You know, Dubai and the UAE and, you know, are now building a new world out there. And in fact they've come to us and asked us, you know, what's the magic sauce for entrepreneurship? I don't know if they'll be able to pull it off. Because you know, they've grown up under one system, and it's sort of hard to switch gears. You wrote, "The failure of democratically elected regimes around the world to advance growth should give pause to policymakers who have sought to make the promotion of democracy the most important foreign policy objective in the nation.
Can you talk a bit about that? What's wrong with democracy? Or maybe democracy isn't enough, or maybe it shouldn't come first.
SCHRAMM: Well, my own hunch is that -- this book doesn't instigate it, but it's part of a number of treatises that are going to start a discussion, if it's not already underway, about not just the moment with us and the Arab states but the larger question of, what's the future of democracy? But let me go back to your question, and that is, I think, we are implicitly critical. And the way, I think, at least I see it -- I think Bob shares this view -- is, you know, to march -- and I'm being a little hesitant here because of the audience. But to march into the world of foreign policy thinkers is to see sort of three children in a family.
Two have grown healthy and they're big, and one is a dwarf, and that's economics. The other are a military thesis and the political thesis. And those are the guys who basically have been superordinate in their power in the family. And the march of democracy is good. That shouldn't be our question. The question should be, how do you fertilize, grow, spawn and propagate democracy? And I think the point we're making here is, it's just not clear you just go march it out.
You know, many columnists say, you know, we can't plant democracy, you know, with guns. But then the great pause in all those columns is, so what would you do? And to go back to your question, Amity, you know, it's very interesting. Bob has mentioned how many people call us.
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And I think, and I've just recently written this in a report to the -- about the foundation last year. You know, increasingly the United States is seen by foreign interests. No one can avoid the fact that we are in an accelerating period of productivity that even baffles us and our best economists.
We can't explain it, but here it is. Many things are dysfunctional in this society, but look at this market continue. And I think from abroad, from what we can tell from our perch, people are increasingly coming to a view that somehow this phrase "entrepreneurship" in the United States is somehow part of this mojo, that it's not well-understood. And that's how it is that we get to this vision, that, you know, if this -- and I think we write about it pretty clearly -- you know, if you could push this to the point that it is in fact a jobs generator, it could go some distance to peace and -- behind peace -- maybe be one could effect to establish the political systems that undergird progressively better kinds of economies.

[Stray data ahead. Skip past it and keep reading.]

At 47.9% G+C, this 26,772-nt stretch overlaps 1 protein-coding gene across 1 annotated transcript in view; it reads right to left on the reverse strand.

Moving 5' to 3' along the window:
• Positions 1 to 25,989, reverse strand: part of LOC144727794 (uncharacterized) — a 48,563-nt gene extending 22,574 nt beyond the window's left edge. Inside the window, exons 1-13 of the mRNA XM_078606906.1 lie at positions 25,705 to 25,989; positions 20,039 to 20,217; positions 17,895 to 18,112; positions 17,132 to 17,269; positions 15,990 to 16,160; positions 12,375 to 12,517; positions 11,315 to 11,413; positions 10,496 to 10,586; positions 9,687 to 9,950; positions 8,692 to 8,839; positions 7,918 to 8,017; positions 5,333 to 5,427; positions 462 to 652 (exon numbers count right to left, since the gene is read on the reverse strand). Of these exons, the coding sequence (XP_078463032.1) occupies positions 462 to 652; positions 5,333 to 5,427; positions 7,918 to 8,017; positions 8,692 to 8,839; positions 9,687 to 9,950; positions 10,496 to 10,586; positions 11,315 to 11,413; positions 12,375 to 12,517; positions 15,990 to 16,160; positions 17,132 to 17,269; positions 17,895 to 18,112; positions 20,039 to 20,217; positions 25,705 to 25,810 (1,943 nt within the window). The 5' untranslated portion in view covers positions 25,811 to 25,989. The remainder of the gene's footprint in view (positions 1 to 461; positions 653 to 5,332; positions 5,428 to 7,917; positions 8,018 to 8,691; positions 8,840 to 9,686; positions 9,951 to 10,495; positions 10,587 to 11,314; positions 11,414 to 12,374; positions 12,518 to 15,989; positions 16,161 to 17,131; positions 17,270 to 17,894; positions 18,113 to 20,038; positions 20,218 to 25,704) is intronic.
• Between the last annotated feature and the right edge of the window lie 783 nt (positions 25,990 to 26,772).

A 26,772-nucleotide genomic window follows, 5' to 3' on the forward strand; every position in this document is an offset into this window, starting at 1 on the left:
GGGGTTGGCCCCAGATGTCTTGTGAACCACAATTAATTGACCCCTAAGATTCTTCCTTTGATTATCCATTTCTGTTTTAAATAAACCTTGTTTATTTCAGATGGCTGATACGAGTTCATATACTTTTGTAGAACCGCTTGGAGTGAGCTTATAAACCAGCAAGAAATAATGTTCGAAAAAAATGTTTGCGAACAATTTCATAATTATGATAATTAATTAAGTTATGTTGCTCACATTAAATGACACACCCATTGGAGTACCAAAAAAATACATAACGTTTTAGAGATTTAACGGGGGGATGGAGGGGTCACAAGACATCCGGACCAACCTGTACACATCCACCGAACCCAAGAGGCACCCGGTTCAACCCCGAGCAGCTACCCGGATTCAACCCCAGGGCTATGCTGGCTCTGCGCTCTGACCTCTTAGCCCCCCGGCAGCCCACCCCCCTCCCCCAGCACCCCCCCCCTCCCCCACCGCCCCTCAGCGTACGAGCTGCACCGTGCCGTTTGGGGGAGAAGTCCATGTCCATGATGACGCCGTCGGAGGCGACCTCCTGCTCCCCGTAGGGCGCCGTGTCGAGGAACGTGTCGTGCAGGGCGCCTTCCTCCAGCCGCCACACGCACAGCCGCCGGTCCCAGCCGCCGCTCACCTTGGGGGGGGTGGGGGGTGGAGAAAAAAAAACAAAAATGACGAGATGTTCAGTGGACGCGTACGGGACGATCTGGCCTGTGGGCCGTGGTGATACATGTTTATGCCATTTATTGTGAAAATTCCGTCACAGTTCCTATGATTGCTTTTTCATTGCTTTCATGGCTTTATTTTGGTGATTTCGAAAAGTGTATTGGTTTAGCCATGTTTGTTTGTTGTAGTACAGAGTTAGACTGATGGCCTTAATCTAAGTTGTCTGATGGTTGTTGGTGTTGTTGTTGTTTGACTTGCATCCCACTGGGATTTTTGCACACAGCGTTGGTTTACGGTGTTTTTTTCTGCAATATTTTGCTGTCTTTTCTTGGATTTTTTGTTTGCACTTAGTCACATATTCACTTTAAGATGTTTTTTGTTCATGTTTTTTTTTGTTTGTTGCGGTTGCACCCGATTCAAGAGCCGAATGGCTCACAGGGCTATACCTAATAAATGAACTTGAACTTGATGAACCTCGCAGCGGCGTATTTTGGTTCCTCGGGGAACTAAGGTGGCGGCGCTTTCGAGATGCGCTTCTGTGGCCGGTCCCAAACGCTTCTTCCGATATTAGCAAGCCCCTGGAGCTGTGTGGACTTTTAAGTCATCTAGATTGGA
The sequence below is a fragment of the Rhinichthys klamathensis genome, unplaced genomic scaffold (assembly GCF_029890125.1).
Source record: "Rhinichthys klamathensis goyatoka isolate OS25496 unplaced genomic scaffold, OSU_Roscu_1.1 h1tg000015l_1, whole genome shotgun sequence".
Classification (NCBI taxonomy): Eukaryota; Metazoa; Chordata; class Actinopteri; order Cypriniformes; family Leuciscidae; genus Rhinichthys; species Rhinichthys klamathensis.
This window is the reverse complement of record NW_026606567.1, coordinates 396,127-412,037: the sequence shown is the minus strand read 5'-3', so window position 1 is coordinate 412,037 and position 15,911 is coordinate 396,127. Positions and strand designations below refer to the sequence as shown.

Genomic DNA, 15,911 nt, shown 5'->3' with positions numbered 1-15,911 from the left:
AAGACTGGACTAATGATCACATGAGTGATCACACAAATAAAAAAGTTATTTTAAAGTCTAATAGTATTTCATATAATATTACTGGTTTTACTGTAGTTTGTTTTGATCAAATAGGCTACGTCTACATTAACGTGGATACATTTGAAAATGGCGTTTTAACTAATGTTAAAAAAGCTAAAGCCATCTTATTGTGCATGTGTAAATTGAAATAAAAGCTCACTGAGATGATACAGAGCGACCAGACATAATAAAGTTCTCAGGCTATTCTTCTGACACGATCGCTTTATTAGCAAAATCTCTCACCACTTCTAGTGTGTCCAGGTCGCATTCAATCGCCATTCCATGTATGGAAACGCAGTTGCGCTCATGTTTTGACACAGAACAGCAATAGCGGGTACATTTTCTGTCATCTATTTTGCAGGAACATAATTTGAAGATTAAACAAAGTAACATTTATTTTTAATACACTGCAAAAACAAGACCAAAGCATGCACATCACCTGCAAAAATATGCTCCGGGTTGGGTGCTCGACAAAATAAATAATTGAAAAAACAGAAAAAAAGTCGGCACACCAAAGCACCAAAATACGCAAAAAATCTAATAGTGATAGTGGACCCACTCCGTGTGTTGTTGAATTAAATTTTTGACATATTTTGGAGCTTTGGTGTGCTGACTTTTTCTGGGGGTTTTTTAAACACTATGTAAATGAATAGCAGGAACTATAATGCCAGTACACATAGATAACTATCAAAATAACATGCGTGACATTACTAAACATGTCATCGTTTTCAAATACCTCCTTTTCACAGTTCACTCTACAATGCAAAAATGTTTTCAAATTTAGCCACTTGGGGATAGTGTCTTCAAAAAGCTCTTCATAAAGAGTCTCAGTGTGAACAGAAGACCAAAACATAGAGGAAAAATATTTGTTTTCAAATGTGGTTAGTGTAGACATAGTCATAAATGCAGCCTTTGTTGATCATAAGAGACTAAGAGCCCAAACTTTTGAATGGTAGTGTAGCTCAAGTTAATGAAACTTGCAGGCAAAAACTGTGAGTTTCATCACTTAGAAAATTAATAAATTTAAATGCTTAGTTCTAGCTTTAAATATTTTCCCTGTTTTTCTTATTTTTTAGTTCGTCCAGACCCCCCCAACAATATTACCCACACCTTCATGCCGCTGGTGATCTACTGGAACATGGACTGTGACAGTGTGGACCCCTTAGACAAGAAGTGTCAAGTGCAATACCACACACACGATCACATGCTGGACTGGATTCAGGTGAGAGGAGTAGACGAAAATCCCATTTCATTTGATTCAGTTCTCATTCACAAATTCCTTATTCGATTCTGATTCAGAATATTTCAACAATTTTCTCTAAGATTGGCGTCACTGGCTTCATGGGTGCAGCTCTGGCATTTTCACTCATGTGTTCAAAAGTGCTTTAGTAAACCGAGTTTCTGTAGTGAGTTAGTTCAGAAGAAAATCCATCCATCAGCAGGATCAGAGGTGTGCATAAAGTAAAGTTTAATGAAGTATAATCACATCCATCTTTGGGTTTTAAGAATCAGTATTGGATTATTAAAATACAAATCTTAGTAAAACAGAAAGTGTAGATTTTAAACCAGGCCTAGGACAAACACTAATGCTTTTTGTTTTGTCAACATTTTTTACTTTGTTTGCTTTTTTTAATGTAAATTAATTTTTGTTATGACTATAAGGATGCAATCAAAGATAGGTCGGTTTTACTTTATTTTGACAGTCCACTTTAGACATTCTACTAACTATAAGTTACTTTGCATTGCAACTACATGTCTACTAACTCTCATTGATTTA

Bob, in outlining this, essentially is making a value judgment about each of these economic models relative to what it means in terms ultimately of individual freedom and creativity, the potential for creativity. But right now in the debate, trade tends to come last -- well, it's stalled, but foreign policy, war comes first.
You're saying put the runt, the smallest one, trade, up front and feed it. War doesn't always trump trade; trade can trump war.
It can work the other way, as well. It's the idea or the notion of entrepreneurship. I mean, if there's one -- one thing -- I think it may -- we may fine it easier to export without engendering all kind of malice and also electing -- you know, one of the dangers -- I don't have to tell this crowd -- is that -- one of the dangers of democracy, you get the wrong guys, all right?
And we're learning that in Spain, all right? But even that is still, in the interest of the world -- you know, we're all for competition. SCHRAMM: And -- but you're not going to have -- entrepreneurs are going to -- we're going to basically destroy countries and destroy world peace through democratically, you know, elected processes. And we have too many examples throughout history of having bad guys come through -- you know, come to power through democracy.